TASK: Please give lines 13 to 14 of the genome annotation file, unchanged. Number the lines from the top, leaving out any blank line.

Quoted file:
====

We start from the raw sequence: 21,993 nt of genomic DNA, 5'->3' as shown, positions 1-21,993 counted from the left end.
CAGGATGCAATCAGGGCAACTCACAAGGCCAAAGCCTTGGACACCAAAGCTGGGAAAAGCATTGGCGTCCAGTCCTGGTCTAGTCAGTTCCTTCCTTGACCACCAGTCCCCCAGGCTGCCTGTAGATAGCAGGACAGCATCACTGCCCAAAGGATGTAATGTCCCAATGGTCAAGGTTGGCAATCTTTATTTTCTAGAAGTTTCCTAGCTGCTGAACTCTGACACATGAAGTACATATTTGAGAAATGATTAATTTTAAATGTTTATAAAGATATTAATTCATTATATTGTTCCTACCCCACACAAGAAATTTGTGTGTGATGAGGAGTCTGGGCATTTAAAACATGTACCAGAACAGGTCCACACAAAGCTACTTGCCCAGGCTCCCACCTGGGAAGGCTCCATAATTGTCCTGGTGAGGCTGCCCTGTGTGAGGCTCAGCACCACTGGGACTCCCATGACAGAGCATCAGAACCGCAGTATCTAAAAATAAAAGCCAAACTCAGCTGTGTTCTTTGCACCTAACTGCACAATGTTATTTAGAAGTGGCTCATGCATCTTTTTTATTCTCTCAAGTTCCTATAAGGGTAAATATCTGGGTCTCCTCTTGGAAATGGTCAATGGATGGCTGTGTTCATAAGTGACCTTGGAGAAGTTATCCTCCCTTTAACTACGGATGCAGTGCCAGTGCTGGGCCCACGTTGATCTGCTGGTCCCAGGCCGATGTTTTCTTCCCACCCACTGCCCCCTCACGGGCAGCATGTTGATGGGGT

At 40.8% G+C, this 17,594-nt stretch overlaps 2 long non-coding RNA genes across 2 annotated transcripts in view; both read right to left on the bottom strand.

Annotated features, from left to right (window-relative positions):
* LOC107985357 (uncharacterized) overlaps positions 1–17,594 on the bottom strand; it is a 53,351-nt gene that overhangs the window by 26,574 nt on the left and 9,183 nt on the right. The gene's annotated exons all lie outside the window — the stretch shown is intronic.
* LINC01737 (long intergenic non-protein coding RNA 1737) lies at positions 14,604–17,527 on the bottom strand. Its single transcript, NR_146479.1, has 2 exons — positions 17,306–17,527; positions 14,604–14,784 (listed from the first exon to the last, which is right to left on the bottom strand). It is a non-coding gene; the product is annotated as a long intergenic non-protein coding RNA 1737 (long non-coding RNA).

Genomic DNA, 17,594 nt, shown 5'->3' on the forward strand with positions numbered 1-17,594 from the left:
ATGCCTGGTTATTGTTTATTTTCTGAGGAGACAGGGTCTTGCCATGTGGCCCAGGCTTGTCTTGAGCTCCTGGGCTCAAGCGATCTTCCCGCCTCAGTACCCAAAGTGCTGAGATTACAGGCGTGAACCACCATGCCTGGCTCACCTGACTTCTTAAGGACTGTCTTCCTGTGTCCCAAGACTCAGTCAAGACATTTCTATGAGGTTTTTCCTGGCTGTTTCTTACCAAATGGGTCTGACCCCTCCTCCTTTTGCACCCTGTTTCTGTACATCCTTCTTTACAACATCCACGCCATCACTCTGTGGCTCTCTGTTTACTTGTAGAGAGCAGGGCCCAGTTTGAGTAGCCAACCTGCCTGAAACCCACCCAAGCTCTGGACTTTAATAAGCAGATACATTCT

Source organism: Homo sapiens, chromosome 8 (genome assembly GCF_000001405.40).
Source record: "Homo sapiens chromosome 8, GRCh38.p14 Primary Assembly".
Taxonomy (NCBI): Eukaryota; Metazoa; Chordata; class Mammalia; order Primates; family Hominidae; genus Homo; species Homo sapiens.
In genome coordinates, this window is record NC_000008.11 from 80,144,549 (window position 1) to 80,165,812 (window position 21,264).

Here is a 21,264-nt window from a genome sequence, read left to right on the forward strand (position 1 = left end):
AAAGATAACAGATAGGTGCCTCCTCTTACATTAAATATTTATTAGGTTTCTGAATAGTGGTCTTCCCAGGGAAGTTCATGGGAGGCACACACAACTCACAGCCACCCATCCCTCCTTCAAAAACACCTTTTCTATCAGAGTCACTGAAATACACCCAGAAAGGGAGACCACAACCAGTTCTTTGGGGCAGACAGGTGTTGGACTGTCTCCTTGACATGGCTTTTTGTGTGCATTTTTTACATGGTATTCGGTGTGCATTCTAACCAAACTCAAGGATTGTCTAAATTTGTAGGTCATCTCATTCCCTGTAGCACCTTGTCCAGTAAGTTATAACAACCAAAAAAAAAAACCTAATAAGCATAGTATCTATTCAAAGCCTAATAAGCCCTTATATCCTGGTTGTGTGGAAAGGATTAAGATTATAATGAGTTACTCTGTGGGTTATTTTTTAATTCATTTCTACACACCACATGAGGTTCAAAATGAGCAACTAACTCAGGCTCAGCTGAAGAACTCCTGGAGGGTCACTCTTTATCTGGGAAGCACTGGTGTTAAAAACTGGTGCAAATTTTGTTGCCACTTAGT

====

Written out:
Here is a 21,264-nt window from a genome sequence, read left to right on the forward strand (position 1 = left end):
AAAGATAACAGATAGGTGCCTCCTCTTACATTAAATATTTATTAGGTTTCTGAATAGTGGTCTTCCCAGGGAAGTTCATGGGAGGCACACACAACTCACAGCCACCCATCCCTCCTTCAAAAACACCTTTTCTATCAGAGTCACTGAAATACACCCAGAAAGGGAGACCACAACCAGTTCTTTGGGGCAGACAGGTGTTGGACTGTCTCCTTGACATGGCTTTTTGTGTGCATTTTTTACATGGTATTCGGTGTGCATTCTAACCAAACTCAAGGATTGTCTAAATTTGTAGGTCATCTCATTCCCTGTAGCACCTTGTCCAGTAAGTTATAACAACCAAAAAAAAAAACCTAATAAGCATAGTATCTATTCAAAGCCTAATAAGCCCTTATATCCTGGTTGTGTGGAAAGGATTAAGATTATAATGAGTTACTCTGTGGGTTATTTTTTAATTCATTTCTACACACCACATGAGGTTCAAAATGAGCAACTAACTCAGGCTCAGCTGAAGAACTCCTGGAGGGTCACTCTTTATCTGGGAAGCACTGGTGTTAAAAACTGGTGCAAATTTTGTTGCCACTTAGT